Dear Christmas,

After so many years of competition, I think it’s time I come clean: I never thought we were rivals. You and me – we were created at different times in history. I was established in 165 BC and you, in 336 AD, 500 years later. I was established as eight days, and you, as one. I was made for gelt, and you for gifts. 

I don’t know who decided that we were competitors, but I sure never did. I never told anyone that Santa wasn’t real, and I hope you won’t tell anyone that Christmas is more exciting than Chanukah. I’ve noticed, over the years, that malls and banks have put up my paraphernalia alongside yours, but I want to make it clear that I never asked for that. I don’t need non-Jews to acknowledge Chanukah publicly, because what I want is for Jews to celebrate it publicly, feeling safe to light their menorahs at their windows without fear of anti-Semitism, and without feeling like it simply isn’t bright enough or shiny enough for the holiday season.

Christmas, I’m a live-and-let-live kinda holiday. You do you and I’ll do me. You do tree and I’ll do menorah. You do ham and I’ll do latke. You do tinsel and I’ll do… none.

The irony is this: Passover and Easter have more in common than we do. Have you noticed that Easter comes out at a different time each year? That’s because it is profoundly tied to, of all things, Passover. Yet somehow during the spring I don’t feel the same comparison that I feel with us. I don’t feel that stores and malls have to make it “even-steven.” Because Easter and Passover celebrate vastly different things, and they are vastly separate holidays.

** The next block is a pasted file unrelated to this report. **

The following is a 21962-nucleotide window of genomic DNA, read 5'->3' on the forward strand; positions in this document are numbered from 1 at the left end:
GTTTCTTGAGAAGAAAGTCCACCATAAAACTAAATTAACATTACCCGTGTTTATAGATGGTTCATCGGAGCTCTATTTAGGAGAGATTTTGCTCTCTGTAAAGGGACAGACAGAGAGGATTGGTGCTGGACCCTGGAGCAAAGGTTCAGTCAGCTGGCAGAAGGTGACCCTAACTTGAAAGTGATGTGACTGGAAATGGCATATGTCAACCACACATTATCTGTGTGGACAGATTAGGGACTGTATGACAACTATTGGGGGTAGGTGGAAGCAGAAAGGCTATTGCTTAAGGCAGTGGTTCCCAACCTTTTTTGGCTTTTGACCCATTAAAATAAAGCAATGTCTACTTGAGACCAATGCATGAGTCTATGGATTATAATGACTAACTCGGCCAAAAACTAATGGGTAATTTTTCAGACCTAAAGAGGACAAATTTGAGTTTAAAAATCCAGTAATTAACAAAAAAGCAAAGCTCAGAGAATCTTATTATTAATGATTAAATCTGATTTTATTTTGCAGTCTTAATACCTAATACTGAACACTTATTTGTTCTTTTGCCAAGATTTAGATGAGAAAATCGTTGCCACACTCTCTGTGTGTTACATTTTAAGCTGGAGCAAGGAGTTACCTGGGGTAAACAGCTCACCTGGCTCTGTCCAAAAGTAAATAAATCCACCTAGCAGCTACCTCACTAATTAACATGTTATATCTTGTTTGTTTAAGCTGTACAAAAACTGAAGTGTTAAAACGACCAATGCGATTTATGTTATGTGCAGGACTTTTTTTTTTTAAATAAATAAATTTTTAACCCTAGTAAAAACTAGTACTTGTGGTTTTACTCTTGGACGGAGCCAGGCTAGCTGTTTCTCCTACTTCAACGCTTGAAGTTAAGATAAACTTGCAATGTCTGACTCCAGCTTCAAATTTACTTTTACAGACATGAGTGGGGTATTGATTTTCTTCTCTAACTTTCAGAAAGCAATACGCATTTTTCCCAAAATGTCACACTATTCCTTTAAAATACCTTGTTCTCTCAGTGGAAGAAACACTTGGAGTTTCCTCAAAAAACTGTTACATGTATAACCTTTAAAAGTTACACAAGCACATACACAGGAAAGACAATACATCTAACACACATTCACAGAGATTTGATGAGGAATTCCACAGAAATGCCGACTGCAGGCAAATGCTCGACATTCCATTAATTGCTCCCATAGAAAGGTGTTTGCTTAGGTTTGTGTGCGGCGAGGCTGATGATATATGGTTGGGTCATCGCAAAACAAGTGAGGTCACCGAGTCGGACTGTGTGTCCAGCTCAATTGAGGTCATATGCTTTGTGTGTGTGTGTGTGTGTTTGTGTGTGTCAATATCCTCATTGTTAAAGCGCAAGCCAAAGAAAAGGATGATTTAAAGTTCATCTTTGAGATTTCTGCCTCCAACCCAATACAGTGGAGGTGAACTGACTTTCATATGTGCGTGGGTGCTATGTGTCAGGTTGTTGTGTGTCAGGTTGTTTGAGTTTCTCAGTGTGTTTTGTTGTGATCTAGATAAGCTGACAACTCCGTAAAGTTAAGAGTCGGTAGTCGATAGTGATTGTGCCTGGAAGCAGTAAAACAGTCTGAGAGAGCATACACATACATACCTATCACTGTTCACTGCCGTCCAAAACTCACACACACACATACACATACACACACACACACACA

So why can’t we have that kind of relationship? It’s actually hard for me when the holidays come out concurrent as they do this year (good for vacation schedules, but hard for me). Because I’m not your twin brother and I don’t want everyone looking at us, comparing and contrasting. 

Jews do this too! “But where are the Chanukah cookies? And where are the Chanukah decorations? And where is the Chanukah wrapping paper?” Why? Why do we insist on this tit-for-tat sameness? I appreciate them having my back, but still. Is it because you have become so commercialized and so we end up feeling left out? Why should our esteem come from what corporate entities do to make sales?

When Jews feel I’m getting short shrift, here’s what I want them not to do: look at you to get ideas for how to celebrate me. Here’s what I want them to do instead:

Learn about me. Read books and articles about me. Watch videos about me. Buy or create menorahs. Buy candles or olive oil. Create a beautiful display at the window for all to see to fulfill the Talmudic teaching of “pirsumei nisa,” publicizing the miracle. Talk to their kids and family members about the historical significance and spiritual lessons. Learn Maoz Tzur – all the words – and discuss what they mean in the context of Jewish history. Invite friends and family over for dinner and make latkes and serve doughnuts and discuss the miracle of the oil. Give gelt and learn why Jews give gelt on my holiday.

Because when Jews’ lives are rich and full with me, and with Jewish traditions, and scholarship, and wisdom, no one will need to do a side-by-side analysis of us, and try to evaluate who comes up better.

We can co-exist, Christmas. I know we can. I don’t want to compete, and I don’t want to be rivals, and I don’t want anyone to compare. Peace?

All my love,